Fighting to change Parkinson’s care

Fighting to change Parkinson’s care

Your Impact

The Bob & Renee Parsons Foundation was established in February 2012 to offer support to nonprofit organizations successfully working to empower, educate, nurture and nourish people during what is often the darkest times of their lives.

Best known for his business successes, Bob Parsons is the founder of GoDaddy and CEO and founder of YAM Worldwide, which is home to his entrepreneurial ventures in the fields of motorcycles, golf, real estate, marketing, innovation and philanthropy. He is a U.S. Marine Corps Vietnam veteran and a recipient of the Purple Heart Medal, Combat Action Ribbon and Vietnamese Cross of Gallantry.

Renee Parsons is a YAM Worldwide executive and dedicated philanthropist. Her previous professional experience includes working in hospitality sales and serving as the corporate events planner and VP of community outreach, leading GoDaddy’s philanthropic work worldwide.

The Parsons have made several significant gifts to the Muhammad Ali Parkinson Center (MAPC) at Barrow over the years, totaling more than $9,000,000.

Bringing top-notch care into patient homes

In 2017, The Bob & Renee Parsons Foundation announced a $4 million gift to Barrow Neurological Foundation, in continued support of the MAPC to establish the Lonnie and Muhammad Ali Legacy Care Program. The gift underscores the Parsons’ commitment to improving care for patients treated at the center, as well as advancing research and education to benefit the medical community worldwide.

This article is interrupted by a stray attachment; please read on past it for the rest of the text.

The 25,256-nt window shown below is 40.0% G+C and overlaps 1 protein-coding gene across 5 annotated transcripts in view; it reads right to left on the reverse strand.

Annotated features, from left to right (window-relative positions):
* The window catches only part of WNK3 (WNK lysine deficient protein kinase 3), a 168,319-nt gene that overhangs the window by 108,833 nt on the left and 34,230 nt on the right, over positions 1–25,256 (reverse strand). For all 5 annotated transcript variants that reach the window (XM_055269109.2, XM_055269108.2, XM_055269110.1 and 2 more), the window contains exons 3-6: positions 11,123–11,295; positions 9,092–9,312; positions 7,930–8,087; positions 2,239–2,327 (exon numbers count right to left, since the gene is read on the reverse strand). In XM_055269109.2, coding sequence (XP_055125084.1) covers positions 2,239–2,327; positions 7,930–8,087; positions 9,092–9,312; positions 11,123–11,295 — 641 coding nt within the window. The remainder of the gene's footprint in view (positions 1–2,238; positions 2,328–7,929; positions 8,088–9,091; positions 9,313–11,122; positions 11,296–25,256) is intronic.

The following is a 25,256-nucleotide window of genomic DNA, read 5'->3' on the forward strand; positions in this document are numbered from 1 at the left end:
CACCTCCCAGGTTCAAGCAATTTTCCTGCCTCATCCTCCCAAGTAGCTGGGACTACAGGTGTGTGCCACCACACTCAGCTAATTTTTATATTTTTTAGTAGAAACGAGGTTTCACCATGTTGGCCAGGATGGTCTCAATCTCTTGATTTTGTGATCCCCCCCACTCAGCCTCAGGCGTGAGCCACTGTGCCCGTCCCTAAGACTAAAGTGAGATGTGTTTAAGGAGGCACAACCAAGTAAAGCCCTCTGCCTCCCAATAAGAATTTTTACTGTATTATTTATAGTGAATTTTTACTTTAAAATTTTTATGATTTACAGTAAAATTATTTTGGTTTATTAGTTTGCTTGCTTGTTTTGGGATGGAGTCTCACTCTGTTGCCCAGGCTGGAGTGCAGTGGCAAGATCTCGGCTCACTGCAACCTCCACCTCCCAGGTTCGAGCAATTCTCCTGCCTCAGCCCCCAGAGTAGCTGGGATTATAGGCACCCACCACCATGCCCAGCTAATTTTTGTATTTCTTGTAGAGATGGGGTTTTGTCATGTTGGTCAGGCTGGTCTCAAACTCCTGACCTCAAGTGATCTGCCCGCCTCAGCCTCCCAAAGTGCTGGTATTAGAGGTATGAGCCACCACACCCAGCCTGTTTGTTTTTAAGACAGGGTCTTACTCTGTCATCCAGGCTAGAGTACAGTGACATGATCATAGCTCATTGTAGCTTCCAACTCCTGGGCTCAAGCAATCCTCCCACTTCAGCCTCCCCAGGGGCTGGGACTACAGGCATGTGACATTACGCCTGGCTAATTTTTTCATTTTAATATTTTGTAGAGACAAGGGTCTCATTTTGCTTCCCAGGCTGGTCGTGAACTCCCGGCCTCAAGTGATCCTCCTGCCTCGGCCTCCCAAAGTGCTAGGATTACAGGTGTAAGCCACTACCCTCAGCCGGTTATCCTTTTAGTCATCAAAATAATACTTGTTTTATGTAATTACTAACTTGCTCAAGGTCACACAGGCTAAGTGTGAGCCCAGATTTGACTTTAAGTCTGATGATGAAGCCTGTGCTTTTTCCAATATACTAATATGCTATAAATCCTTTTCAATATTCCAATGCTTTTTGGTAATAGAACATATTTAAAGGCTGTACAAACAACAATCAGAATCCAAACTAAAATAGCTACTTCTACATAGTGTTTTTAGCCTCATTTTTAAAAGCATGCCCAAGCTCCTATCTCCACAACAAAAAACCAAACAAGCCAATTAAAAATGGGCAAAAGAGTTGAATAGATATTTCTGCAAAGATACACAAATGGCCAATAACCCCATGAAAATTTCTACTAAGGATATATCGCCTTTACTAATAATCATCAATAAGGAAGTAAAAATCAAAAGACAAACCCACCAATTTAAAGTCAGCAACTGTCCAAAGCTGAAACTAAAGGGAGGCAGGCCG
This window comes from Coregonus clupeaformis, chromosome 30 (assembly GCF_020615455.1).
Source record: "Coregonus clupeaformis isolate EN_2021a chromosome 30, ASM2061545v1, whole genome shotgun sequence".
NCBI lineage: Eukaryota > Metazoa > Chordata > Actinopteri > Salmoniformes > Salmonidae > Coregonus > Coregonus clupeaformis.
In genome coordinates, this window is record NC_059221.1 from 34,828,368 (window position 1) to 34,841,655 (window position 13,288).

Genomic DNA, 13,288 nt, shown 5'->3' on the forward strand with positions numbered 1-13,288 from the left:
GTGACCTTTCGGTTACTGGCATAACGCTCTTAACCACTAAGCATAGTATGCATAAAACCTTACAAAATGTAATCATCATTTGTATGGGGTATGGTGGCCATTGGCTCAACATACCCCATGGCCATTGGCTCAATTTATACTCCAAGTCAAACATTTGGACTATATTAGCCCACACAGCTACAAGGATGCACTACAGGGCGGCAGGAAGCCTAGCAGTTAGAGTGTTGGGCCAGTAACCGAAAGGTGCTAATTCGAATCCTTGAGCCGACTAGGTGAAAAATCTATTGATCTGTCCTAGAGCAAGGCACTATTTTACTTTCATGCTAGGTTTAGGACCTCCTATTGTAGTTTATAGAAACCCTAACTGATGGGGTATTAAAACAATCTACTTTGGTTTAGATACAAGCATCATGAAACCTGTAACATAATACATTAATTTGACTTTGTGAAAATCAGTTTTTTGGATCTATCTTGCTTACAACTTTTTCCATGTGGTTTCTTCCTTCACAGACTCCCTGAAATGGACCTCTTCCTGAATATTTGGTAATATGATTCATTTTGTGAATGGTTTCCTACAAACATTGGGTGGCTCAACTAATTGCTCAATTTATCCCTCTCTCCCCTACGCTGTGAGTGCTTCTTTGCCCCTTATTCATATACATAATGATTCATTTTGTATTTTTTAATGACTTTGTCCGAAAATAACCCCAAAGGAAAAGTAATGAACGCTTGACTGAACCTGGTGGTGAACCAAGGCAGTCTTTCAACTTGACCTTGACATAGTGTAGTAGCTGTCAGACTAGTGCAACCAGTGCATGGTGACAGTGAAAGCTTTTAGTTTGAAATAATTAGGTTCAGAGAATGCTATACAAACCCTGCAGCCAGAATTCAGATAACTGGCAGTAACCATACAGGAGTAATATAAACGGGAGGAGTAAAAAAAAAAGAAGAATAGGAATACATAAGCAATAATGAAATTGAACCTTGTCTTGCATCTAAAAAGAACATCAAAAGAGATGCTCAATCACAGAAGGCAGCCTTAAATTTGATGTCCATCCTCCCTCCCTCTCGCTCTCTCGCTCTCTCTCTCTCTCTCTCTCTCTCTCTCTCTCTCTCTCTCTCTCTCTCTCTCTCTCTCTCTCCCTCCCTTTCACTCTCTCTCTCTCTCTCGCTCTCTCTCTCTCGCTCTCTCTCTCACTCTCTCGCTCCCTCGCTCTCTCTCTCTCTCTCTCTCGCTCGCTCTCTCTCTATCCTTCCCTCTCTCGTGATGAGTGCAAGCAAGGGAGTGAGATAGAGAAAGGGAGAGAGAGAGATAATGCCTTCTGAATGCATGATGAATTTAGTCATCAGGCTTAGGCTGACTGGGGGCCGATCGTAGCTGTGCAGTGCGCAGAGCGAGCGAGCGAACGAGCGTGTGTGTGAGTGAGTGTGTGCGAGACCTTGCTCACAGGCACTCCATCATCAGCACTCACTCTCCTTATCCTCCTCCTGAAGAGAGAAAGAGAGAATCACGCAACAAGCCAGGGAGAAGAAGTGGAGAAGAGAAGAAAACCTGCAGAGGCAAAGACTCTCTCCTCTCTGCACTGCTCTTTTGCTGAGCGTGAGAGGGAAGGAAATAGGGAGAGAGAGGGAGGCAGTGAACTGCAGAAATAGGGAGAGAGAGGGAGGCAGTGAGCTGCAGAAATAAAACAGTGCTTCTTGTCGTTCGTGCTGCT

“The Champ didn’t accept anything less than the very best in his fight against Parkinson’s,” says entrepreneur and philanthropist Bob Parsons. “This program will allow the center to give every patient the same level of personalized care that he received.”

The Lonnie and Muhammad Ali Legacy Care Program

Through the Lonnie and Muhammad Ali Legacy Care Program, the medical staff at the MAPC will be able to provide a new level of support to those they serve. For patients, particularly those who are housebound, this includes multi-disciplinary care in their homes and the ability to communicate remotely with their physicians via video and telemedicine. Extending the care the center provides into patients’ homes has long been the vision of Muhammad Ali’s wife, Lonnie Ali.

“Lonnie shared with us her belief that everyone engaged in the fight against this debilitating disease should get the same attention and dedication from doctors and caregivers that her husband received,” says businesswoman and philanthropist Renee Parsons. “Bob and I are honored to help advance Lonnie’s vision of helping those who need it most.”

The Parsons have worked closely with the center’s leadership in recent years to advance the care of those struggling with Parkinson’s. The formation of the Lonnie and Muhammad Ali Legacy Care Program is one more step in the fight to change the care and treatment of Parkinson’s and to one day beat this terrible disease.

Read Scott’s story to find out how the MAPC has helped him manage his disease.